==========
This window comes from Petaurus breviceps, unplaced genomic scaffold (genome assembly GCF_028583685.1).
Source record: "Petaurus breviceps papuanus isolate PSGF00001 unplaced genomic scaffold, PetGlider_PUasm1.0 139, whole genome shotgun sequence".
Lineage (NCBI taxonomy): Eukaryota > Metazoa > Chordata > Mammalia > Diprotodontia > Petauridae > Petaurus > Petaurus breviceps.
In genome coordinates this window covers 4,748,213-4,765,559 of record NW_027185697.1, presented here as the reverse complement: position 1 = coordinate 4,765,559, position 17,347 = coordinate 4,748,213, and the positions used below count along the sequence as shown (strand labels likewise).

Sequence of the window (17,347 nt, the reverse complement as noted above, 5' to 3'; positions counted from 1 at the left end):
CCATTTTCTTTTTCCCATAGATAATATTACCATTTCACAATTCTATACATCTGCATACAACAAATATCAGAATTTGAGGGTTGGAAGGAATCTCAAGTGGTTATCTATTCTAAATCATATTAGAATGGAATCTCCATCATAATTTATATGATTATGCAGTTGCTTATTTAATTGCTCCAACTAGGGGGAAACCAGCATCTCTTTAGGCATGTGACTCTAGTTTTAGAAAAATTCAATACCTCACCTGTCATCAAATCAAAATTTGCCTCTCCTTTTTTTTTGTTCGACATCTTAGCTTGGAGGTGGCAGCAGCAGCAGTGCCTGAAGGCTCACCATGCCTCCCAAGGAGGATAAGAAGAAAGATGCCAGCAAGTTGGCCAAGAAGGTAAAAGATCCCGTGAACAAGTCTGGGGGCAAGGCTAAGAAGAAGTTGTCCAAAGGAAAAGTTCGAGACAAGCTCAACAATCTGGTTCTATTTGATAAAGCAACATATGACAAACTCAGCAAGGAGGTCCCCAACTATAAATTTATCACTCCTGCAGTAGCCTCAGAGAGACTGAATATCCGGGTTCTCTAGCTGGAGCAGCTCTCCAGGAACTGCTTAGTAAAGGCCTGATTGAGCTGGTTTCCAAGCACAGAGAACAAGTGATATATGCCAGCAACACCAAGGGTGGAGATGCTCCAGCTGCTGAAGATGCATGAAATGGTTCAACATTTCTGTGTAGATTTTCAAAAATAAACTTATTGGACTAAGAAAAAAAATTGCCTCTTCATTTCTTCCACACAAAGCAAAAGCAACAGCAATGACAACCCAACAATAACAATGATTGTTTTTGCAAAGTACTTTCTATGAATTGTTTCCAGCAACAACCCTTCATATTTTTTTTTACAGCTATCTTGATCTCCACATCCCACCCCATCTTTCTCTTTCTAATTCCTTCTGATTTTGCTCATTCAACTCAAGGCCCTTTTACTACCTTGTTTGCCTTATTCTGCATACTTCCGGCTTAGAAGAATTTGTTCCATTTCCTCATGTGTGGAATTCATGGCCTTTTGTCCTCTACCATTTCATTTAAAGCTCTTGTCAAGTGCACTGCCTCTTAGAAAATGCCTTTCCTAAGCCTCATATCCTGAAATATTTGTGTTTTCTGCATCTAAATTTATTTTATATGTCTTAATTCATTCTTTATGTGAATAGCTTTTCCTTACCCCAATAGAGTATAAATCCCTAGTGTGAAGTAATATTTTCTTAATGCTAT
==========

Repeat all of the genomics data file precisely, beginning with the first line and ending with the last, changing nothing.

This window comes from Petaurus breviceps, unplaced genomic scaffold (genome assembly GCF_028583685.1).
Source record: "Petaurus breviceps papuanus isolate PSGF00001 unplaced genomic scaffold, PetGlider_PUasm1.0 139, whole genome shotgun sequence".
Lineage (NCBI taxonomy): Eukaryota > Metazoa > Chordata > Mammalia > Diprotodontia > Petauridae > Petaurus > Petaurus breviceps.
In genome coordinates this window covers 4,748,213-4,765,559 of record NW_027185697.1, presented here as the reverse complement: position 1 = coordinate 4,765,559, position 17,347 = coordinate 4,748,213, and the positions used below count along the sequence as shown (strand labels likewise).

Sequence of the window (17,347 nt, the reverse complement as noted above, 5' to 3'; positions counted from 1 at the left end):
CCATTTTCTTTTTCCCATAGATAATATTACCATTTCACAATTCTATACATCTGCATACAACAAATATCAGAATTTGAGGGTTGGAAGGAATCTCAAGTGGTTATCTATTCTAAATCATATTAGAATGGAATCTCCATCATAATTTATATGATTATGCAGTTGCTTATTTAATTGCTCCAACTAGGGGGAAACCAGCATCTCTTTAGGCATGTGACTCTAGTTTTAGAAAAATTCAATACCTCACCTGTCATCAAATCAAAATTTGCCTCTCCTTTTTTTTTGTTCGACATCTTAGCTTGGAGGTGGCAGCAGCAGCAGTGCCTGAAGGCTCACCATGCCTCCCAAGGAGGATAAGAAGAAAGATGCCAGCAAGTTGGCCAAGAAGGTAAAAGATCCCGTGAACAAGTCTGGGGGCAAGGCTAAGAAGAAGTTGTCCAAAGGAAAAGTTCGAGACAAGCTCAACAATCTGGTTCTATTTGATAAAGCAACATATGACAAACTCAGCAAGGAGGTCCCCAACTATAAATTTATCACTCCTGCAGTAGCCTCAGAGAGACTGAATATCCGGGTTCTCTAGCTGGAGCAGCTCTCCAGGAACTGCTTAGTAAAGGCCTGATTGAGCTGGTTTCCAAGCACAGAGAACAAGTGATATATGCCAGCAACACCAAGGGTGGAGATGCTCCAGCTGCTGAAGATGCATGAAATGGTTCAACATTTCTGTGTAGATTTTCAAAAATAAACTTATTGGACTAAGAAAAAAAATTGCCTCTTCATTTCTTCCACACAAAGCAAAAGCAACAGCAATGACAACCCAACAATAACAATGATTGTTTTTGCAAAGTACTTTCTATGAATTGTTTCCAGCAACAACCCTTCATATTTTTTTTTACAGCTATCTTGATCTCCACATCCCACCCCATCTTTCTCTTTCTAATTCCTTCTGATTTTGCTCATTCAACTCAAGGCCCTTTTACTACCTTGTTTGCCTTATTCTGCATACTTCCGGCTTAGAAGAATTTGTTCCATTTCCTCATGTGTGGAATTCATGGCCTTTTGTCCTCTACCATTTCATTTAAAGCTCTTGTCAAGTGCACTGCCTCTTAGAAAATGCCTTTCCTAAGCCTCATATCCTGAAATATTTGTGTTTTCTGCATCTAAATTTATTTTATATGTCTTAATTCATTCTTTATGTGAATAGCTTTTCCTTACCCCAATAGAGTATAAATCCCTAGTGTGAAGTAATATTTTCTTAATGCTAT